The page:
Thursday, 25 October 2012
The Middle East’s largest A-class prostitution ring, led by a Lebanese businessman, recruited and supplied escorts to ‘sons of presidents, Arab princes,’ and Muammar Qaddafi’s son Mutassim, a French judge has ruled.
Elie Nahas, 48, described as “guy Friday” of Qaddafi’s son was sentenced in absentia to eight years in prison and fined 50,000 euro ($64,000).
He was one of the eight suspects in the case. Three turned up for the court session on Tuesday, while he and four others were not present.
Nahas used his Beirut-based style modeling agency as a cover for the vice ring, which recruited young women from South America, France and eastern Europe.
The ring recruited and supplied high-class “escorts, models and beauty queens” to service rich men at luxury hotels, grand villas and yachts during Cannes Film Festival in France.
Qaddafi’s bithday party
American actor Kevin Costner and American glamour model and actress Carmen Electra attended the party which was held in Morocco, according to L’Orient Le Jour, a French language newspaper in Lebanon.
In 2007, Qaddafi’s son “refused two young women presented by Nahas, demanding in return the presence of Tiffany Taylor, an American porn star,” according to French prosecutors alleged in court documents, cited by cited by L’Orient.
The women were paid for by ‘businesses … and sometimes the Libyan embassy,’ according to Patrick Ardid, the president of the court, The Guardian reported.
The sentence was a “firm message to international pimps,” said prosecutor Damien Martinelli, according to L’Orient Le Jour.
Three who were present in the court were Sabrina Samari, an escort girl from Cannes who has admitted to recruiting women; a Venezuelan man named Felix Farias who worked for a branch of Nahas’s agency; and a Lebanese driver, Antoine El Khoury.
Farias, sentenced to three years in jail, caused a scandal in 2007 when he arrived the Charles de Gaulle airport in Paris — as the Cannes festival was taking place — with eight young women, including one who was a minor.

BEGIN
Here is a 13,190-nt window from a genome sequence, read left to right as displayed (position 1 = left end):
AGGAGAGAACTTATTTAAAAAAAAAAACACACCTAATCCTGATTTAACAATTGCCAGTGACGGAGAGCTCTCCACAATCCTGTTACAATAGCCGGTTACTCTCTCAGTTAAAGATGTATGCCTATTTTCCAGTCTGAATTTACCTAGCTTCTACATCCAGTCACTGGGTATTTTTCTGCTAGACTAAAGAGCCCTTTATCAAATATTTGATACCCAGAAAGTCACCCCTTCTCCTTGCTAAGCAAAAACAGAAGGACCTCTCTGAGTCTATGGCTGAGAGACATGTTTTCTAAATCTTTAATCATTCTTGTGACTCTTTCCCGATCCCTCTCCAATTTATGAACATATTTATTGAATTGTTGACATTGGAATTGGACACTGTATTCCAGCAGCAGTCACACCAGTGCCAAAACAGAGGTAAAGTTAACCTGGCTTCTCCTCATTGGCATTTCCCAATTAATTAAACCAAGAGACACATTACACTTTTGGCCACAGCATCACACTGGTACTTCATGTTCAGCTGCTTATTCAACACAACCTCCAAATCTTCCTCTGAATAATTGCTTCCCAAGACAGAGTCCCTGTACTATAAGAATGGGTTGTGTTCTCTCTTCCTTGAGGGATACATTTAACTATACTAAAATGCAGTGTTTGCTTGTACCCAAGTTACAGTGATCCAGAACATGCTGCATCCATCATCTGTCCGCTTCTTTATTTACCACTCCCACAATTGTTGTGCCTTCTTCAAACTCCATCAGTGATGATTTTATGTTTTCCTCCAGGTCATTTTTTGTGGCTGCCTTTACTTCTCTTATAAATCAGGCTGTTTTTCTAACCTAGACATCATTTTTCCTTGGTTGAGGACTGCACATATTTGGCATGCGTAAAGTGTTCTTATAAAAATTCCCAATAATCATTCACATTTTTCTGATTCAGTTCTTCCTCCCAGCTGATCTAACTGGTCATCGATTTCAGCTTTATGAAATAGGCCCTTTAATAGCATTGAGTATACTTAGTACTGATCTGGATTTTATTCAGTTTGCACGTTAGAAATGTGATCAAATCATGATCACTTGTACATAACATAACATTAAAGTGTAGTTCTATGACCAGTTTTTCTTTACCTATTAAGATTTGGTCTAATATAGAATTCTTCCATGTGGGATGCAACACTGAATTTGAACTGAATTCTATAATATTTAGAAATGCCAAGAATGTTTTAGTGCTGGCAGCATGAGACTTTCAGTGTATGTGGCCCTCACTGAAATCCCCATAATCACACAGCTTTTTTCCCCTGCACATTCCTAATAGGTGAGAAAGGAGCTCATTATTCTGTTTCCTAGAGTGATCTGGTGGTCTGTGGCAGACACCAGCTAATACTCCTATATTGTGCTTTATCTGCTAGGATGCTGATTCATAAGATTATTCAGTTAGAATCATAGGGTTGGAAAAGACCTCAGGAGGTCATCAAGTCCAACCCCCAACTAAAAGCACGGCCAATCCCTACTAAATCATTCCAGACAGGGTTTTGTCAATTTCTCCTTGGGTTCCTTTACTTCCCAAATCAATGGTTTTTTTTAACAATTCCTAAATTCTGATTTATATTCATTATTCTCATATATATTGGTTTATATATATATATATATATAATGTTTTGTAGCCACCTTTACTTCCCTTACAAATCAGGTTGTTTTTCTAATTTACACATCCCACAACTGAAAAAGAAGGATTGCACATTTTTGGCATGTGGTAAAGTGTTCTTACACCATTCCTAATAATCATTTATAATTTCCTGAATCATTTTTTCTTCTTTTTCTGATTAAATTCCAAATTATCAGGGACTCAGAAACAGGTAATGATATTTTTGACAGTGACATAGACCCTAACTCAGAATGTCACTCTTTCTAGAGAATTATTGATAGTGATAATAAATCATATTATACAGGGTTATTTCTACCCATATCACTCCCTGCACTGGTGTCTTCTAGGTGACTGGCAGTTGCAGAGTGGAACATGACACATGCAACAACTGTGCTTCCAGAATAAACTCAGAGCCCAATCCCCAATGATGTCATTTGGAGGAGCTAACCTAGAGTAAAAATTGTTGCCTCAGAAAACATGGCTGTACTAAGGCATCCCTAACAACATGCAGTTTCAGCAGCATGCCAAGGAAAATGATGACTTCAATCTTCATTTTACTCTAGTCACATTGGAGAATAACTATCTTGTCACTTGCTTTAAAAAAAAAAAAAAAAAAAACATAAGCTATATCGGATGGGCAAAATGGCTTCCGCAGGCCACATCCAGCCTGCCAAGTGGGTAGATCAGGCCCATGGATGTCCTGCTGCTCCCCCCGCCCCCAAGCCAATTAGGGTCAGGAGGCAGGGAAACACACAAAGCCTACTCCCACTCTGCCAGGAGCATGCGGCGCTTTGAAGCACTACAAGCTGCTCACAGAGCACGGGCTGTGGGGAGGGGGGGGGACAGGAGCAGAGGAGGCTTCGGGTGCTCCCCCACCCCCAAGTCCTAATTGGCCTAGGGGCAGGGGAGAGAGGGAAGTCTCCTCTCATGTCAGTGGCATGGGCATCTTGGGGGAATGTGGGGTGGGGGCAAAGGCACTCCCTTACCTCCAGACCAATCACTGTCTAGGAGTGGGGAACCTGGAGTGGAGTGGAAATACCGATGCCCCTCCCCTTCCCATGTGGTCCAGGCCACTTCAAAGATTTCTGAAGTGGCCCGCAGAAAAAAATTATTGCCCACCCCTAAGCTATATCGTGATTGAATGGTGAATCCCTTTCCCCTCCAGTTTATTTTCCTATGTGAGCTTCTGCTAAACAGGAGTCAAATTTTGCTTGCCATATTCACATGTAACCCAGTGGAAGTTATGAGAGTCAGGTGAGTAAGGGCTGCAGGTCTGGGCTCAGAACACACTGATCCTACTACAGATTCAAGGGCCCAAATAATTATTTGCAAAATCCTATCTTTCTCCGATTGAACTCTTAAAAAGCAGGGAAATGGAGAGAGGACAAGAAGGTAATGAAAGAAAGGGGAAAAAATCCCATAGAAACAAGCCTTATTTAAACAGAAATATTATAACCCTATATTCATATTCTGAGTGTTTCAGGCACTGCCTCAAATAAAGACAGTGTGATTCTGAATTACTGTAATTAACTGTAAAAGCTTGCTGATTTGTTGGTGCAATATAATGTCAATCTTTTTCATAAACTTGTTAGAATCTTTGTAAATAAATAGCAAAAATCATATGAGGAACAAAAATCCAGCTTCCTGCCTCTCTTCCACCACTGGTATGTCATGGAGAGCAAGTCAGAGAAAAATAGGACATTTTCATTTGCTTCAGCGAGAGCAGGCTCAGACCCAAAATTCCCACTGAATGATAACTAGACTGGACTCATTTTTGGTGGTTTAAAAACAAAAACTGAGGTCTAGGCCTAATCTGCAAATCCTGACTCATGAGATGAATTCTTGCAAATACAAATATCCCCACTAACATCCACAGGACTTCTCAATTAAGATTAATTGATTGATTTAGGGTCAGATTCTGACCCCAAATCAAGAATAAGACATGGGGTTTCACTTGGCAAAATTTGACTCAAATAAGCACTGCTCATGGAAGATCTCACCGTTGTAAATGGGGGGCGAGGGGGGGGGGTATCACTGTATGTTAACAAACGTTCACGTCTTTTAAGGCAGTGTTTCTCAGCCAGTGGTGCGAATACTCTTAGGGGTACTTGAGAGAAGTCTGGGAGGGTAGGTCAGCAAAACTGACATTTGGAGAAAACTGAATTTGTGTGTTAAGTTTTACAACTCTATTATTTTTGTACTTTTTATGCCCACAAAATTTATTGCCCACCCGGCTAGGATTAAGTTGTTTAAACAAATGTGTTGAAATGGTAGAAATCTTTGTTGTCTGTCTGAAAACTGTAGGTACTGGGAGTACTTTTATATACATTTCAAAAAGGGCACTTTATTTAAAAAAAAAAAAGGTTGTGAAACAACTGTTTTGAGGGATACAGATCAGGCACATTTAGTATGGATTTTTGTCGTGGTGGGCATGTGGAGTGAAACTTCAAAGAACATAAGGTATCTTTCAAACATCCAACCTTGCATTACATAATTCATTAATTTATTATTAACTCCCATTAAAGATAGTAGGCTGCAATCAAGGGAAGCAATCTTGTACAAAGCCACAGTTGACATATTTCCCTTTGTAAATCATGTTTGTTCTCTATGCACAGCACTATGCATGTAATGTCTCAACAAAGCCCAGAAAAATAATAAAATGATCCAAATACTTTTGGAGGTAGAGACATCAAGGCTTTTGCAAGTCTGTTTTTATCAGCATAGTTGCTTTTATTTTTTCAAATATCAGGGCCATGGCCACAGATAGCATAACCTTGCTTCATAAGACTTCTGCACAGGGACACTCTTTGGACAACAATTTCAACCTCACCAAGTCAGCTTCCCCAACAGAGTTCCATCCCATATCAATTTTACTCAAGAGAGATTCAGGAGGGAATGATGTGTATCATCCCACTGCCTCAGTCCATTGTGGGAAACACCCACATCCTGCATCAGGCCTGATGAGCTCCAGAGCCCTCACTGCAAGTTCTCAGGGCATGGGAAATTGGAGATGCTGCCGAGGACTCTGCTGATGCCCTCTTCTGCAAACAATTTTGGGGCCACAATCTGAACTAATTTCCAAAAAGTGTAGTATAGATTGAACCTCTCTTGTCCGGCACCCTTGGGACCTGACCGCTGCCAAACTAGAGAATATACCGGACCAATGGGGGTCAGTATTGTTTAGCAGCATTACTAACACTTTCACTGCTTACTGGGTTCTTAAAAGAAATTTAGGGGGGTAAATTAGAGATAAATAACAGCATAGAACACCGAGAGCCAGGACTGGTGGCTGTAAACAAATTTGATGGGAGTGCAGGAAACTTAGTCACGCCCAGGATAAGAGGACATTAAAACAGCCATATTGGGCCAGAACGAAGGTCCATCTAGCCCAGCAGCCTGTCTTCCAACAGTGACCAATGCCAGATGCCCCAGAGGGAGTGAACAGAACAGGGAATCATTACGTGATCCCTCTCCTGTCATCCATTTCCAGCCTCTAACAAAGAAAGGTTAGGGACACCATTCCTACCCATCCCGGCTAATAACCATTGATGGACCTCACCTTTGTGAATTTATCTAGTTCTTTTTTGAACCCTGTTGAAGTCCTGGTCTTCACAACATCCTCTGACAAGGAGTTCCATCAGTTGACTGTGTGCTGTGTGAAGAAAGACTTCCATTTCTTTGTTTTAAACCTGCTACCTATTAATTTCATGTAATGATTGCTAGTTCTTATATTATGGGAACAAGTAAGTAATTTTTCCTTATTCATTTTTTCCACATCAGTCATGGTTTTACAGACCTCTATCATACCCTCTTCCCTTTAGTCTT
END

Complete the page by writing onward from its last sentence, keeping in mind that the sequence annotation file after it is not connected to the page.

“The event [arrest] caused panic in Cannes,” said Ardid, the president of the court. “Those really responsible are absent or have fled,” said Franck De Vita, the lawyer for Samari.
Micheal Orsowitz, one of the accused who did not turn up in the court, is reported a Miami resident, who is detained in the UK waiting his extradion.
Patrick Ardid, the president of the court, said the women’s services were paid for by ‘businesses … and sometimes the Libyan embassy,’ reported the Guardian.
The prostitution network was busted in 2007 during the Cannes Film Festival, the world’s most prestigious film festival that attracts famous and aspiring cinema stars and models from around the world.
At the time, Nahas was detained and jailed for 12 months before he was released for the lack of sufficient proof, according to him. In a press interview after he returned to Beirut in 2008, he admitted having invited Farias and the eight escorts to his yacht in Marseille, but stressed that they were returned for baseless reasons. He said the French authorities claimed the women did not have enough money and had no hotel booking and that they came to France to work as illegal immigrants.
“I booked hotel for them, but they were refused entrance; so where is the crime here?” Nahas told Elaph website.
“I spent four days under investigation during which I was put under all forms of psychological torture because the Jewish investigator found an Arab victim upon whom to unleash all his malice and hatred,” Nahas told a press conference in Beirut in 2008. He stressed that he was target because of his success, saying that there hundreds of Yachts in Cannces organizing all organizing parties for celebrities and the wealthy throughout the world, but not any other person was targeted.
Nahas said he worked for Muatassim from 2003 until 2007 and that Qaddafi’s playboy “liked models, “but I am not sure if [Carla Bruni] was among them.”
Media reports suggested that former French president Nicolas Sarkozy might have played a role in the release of Nahas and the closure of the case to avoid an escalation that could expose his wife Bruni.
Four months after Francois Hollande was elected as the new French president, the case was reopened.